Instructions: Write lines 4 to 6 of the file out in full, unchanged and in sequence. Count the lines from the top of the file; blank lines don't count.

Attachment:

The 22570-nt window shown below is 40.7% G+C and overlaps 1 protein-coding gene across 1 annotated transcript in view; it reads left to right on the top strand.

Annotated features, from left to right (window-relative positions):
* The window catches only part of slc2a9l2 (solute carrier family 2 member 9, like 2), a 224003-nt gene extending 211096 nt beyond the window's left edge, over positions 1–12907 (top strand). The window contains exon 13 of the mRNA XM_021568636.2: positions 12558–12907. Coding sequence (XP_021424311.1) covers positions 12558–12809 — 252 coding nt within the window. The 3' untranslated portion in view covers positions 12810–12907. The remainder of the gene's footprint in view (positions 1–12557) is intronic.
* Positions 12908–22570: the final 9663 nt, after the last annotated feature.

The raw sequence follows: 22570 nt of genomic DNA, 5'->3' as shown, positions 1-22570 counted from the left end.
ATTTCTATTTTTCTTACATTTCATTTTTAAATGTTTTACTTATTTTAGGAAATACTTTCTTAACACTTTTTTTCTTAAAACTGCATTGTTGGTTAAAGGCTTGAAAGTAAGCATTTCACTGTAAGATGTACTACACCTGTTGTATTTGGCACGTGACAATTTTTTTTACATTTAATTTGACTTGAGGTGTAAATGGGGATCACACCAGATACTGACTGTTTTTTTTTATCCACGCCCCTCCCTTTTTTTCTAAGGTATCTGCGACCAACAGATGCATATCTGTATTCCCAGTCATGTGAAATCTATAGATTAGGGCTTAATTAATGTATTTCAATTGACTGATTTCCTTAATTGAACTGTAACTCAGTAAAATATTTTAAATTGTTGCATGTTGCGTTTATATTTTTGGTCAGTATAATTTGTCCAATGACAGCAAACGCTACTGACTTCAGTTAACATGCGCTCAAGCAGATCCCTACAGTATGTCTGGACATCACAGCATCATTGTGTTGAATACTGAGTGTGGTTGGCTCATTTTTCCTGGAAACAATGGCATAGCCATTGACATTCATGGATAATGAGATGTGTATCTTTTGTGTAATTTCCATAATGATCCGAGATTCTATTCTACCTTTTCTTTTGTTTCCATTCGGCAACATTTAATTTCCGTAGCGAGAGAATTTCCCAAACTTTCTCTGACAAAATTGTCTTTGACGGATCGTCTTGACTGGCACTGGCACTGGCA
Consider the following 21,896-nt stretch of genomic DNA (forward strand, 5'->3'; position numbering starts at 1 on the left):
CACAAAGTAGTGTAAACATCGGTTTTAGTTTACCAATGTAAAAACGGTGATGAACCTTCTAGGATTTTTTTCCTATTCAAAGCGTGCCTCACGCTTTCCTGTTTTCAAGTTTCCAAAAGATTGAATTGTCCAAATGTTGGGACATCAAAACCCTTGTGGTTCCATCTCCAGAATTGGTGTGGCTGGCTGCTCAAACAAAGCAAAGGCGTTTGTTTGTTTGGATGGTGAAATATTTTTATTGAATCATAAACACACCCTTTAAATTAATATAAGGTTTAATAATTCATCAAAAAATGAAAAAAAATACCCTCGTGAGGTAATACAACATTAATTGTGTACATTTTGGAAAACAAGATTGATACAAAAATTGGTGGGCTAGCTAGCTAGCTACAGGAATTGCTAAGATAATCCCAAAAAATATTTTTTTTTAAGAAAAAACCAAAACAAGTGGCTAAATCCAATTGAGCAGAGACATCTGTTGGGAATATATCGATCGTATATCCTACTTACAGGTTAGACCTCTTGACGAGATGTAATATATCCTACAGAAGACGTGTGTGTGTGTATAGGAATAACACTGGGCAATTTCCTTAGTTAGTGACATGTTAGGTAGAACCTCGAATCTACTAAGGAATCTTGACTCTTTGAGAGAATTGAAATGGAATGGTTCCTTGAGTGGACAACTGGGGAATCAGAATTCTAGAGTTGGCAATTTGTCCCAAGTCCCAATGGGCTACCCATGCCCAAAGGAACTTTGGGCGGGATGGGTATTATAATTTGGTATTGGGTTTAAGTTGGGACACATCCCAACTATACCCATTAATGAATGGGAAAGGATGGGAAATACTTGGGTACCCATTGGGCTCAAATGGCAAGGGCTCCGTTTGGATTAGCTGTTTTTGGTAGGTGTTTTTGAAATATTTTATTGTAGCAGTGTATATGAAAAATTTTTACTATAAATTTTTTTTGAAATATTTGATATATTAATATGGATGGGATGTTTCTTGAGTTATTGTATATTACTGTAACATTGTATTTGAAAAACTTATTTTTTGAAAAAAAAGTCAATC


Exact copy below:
* Positions 12908–22570: the final 9663 nt, after the last annotated feature.

The raw sequence follows: 22570 nt of genomic DNA, 5'->3' as shown, positions 1-22570 counted from the left end.
ATTTCTATTTTTCTTACATTTCATTTTTAAATGTTTTACTTATTTTAGGAAATACTTTCTTAACACTTTTTTTCTTAAAACTGCATTGTTGGTTAAAGGCTTGAAAGTAAGCATTTCACTGTAAGATGTACTACACCTGTTGTATTTGGCACGTGACAATTTTTTTTACATTTAATTTGACTTGAGGTGTAAATGGGGATCACACCAGATACTGACTGTTTTTTTTTATCCACGCCCCTCCCTTTTTTTCTAAGGTATCTGCGACCAACAGATGCATATCTGTATTCCCAGTCATGTGAAATCTATAGATTAGGGCTTAATTAATGTATTTCAATTGACTGATTTCCTTAATTGAACTGTAACTCAGTAAAATATTTTAAATTGTTGCATGTTGCGTTTATATTTTTGGTCAGTATAATTTGTCCAATGACAGCAAACGCTACTGACTTCAGTTAACATGCGCTCAAGCAGATCCCTACAGTATGTCTGGACATCACAGCATCATTGTGTTGAATACTGAGTGTGGTTGGCTCATTTTTCCTGGAAACAATGGCATAGCCATTGACATTCATGGATAATGAGATGTGTATCTTTTGTGTAATTTCCATAATGATCCGAGATTCTATTCTACCTTTTCTTTTGTTTCCATTCGGCAACATTTAATTTCCGTAGCGAGAGAATTTCCCAAACTTTCTCTGACAAAATTGTCTTTGACGGATCGTCTTGACTGGCACTGGCACTGGCA